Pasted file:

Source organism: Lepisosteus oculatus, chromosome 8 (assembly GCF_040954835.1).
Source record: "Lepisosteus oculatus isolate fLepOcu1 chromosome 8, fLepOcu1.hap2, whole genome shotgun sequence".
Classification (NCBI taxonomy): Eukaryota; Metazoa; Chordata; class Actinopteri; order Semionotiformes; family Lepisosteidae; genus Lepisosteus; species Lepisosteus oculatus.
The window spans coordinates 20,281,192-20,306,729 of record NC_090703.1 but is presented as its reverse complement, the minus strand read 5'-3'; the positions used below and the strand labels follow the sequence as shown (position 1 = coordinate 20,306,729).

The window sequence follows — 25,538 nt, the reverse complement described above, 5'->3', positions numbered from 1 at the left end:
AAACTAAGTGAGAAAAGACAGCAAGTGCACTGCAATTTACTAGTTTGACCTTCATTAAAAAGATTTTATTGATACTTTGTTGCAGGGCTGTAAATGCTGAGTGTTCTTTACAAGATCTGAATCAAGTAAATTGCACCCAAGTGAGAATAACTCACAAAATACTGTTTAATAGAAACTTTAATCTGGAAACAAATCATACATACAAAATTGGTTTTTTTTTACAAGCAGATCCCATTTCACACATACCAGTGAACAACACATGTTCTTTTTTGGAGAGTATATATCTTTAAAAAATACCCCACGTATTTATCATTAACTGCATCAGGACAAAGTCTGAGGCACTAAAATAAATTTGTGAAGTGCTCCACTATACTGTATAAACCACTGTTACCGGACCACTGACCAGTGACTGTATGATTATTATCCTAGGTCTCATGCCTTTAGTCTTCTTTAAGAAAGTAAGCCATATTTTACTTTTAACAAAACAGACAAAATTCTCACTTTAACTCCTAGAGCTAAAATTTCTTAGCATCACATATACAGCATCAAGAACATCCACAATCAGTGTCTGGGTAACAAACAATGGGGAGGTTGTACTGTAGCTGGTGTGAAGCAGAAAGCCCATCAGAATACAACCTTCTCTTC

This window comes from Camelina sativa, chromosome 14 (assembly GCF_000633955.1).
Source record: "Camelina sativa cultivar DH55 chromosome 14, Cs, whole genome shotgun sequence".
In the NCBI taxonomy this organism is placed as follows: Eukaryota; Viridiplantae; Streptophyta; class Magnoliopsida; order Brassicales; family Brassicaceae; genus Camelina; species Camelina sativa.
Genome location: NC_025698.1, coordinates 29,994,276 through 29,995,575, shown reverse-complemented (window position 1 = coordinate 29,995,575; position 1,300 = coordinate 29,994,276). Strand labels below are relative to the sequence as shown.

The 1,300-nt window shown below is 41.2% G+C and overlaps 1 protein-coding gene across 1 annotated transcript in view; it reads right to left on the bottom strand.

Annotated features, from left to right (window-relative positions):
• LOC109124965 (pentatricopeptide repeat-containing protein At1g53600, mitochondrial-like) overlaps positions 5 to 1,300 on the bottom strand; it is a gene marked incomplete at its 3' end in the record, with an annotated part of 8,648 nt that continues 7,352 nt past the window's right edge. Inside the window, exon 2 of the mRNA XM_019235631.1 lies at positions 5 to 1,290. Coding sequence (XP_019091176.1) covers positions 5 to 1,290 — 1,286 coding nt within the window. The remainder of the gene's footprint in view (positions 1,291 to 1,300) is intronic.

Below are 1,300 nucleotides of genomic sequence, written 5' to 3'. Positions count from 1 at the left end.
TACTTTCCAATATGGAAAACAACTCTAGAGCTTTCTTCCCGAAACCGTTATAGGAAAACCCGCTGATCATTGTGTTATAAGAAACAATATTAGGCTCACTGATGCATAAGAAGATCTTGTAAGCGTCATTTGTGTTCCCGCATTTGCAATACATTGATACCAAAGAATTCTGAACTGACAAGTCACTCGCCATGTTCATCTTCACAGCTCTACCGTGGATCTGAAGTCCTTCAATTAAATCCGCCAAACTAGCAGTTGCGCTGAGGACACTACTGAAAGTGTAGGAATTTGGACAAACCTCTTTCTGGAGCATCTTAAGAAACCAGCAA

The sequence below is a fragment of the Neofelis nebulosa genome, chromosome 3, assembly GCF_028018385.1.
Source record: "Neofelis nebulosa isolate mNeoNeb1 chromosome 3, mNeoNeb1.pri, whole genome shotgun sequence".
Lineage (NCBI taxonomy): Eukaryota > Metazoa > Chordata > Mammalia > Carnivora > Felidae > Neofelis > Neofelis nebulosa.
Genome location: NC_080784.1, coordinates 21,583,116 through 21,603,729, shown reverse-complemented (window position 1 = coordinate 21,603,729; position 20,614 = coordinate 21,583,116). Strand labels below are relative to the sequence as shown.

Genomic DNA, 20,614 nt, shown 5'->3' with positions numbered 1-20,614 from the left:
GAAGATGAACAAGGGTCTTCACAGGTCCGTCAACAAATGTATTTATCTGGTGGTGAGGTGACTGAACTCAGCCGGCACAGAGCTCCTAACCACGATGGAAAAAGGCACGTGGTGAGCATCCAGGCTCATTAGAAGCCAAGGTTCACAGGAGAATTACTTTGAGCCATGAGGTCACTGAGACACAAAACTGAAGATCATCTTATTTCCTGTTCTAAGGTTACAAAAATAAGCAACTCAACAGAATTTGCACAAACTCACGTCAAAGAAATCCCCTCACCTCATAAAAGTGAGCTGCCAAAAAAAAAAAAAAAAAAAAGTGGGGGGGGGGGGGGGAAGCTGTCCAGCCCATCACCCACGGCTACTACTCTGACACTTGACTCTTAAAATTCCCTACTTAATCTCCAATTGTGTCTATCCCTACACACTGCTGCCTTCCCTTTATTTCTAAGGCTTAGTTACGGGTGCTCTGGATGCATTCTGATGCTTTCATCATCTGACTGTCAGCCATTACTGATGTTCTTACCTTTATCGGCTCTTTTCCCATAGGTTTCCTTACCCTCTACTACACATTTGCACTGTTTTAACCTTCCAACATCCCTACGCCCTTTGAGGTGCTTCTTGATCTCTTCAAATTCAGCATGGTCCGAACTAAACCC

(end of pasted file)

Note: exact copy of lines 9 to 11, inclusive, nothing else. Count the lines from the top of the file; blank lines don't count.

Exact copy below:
In the NCBI taxonomy this organism is placed as follows: Eukaryota; Viridiplantae; Streptophyta; class Magnoliopsida; order Brassicales; family Brassicaceae; genus Camelina; species Camelina sativa.
Genome location: NC_025698.1, coordinates 29,994,276 through 29,995,575, shown reverse-complemented (window position 1 = coordinate 29,995,575; position 1,300 = coordinate 29,994,276). Strand labels below are relative to the sequence as shown.

The 1,300-nt window shown below is 41.2% G+C and overlaps 1 protein-coding gene across 1 annotated transcript in view; it reads right to left on the bottom strand.